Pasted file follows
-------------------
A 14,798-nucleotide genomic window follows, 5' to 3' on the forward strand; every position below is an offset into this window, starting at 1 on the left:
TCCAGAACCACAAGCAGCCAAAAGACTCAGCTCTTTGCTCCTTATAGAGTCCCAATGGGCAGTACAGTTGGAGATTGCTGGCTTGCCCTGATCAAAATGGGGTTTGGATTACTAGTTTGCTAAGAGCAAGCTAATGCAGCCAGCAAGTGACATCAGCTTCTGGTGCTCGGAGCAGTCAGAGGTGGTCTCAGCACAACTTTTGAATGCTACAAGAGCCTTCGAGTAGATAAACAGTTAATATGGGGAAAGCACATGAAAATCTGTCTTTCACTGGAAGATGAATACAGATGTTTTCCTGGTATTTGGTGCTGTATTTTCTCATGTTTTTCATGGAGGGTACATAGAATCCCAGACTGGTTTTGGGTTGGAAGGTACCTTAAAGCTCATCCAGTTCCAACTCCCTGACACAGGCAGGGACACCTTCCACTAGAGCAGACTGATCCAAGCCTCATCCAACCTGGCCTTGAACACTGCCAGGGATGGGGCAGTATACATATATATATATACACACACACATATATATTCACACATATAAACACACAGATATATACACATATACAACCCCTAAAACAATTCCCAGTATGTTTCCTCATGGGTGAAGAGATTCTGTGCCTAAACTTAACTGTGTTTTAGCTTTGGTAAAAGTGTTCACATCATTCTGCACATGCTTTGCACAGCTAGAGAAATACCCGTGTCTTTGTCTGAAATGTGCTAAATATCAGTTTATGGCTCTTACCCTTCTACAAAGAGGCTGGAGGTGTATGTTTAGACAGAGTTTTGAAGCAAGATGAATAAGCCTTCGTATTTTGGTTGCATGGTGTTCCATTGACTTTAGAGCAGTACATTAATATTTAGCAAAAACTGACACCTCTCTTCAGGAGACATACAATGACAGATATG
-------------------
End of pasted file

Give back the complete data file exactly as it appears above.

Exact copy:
A 14,798-nucleotide genomic window follows, 5' to 3' on the forward strand; every position below is an offset into this window, starting at 1 on the left:
TCCAGAACCACAAGCAGCCAAAAGACTCAGCTCTTTGCTCCTTATAGAGTCCCAATGGGCAGTACAGTTGGAGATTGCTGGCTTGCCCTGATCAAAATGGGGTTTGGATTACTAGTTTGCTAAGAGCAAGCTAATGCAGCCAGCAAGTGACATCAGCTTCTGGTGCTCGGAGCAGTCAGAGGTGGTCTCAGCACAACTTTTGAATGCTACAAGAGCCTTCGAGTAGATAAACAGTTAATATGGGGAAAGCACATGAAAATCTGTCTTTCACTGGAAGATGAATACAGATGTTTTCCTGGTATTTGGTGCTGTATTTTCTCATGTTTTTCATGGAGGGTACATAGAATCCCAGACTGGTTTTGGGTTGGAAGGTACCTTAAAGCTCATCCAGTTCCAACTCCCTGACACAGGCAGGGACACCTTCCACTAGAGCAGACTGATCCAAGCCTCATCCAACCTGGCCTTGAACACTGCCAGGGATGGGGCAGTATACATATATATATATACACACACACATATATATTCACACATATAAACACACAGATATATACACATATACAACCCCTAAAACAATTCCCAGTATGTTTCCTCATGGGTGAAGAGATTCTGTGCCTAAACTTAACTGTGTTTTAGCTTTGGTAAAAGTGTTCACATCATTCTGCACATGCTTTGCACAGCTAGAGAAATACCCGTGTCTTTGTCTGAAATGTGCTAAATATCAGTTTATGGCTCTTACCCTTCTACAAAGAGGCTGGAGGTGTATGTTTAGACAGAGTTTTGAAGCAAGATGAATAAGCCTTCGTATTTTGGTTGCATGGTGTTCCATTGACTTTAGAGCAGTACATTAATATTTAGCAAAAACTGACACCTCTCTTCAGGAGACATACAATGACAGATATG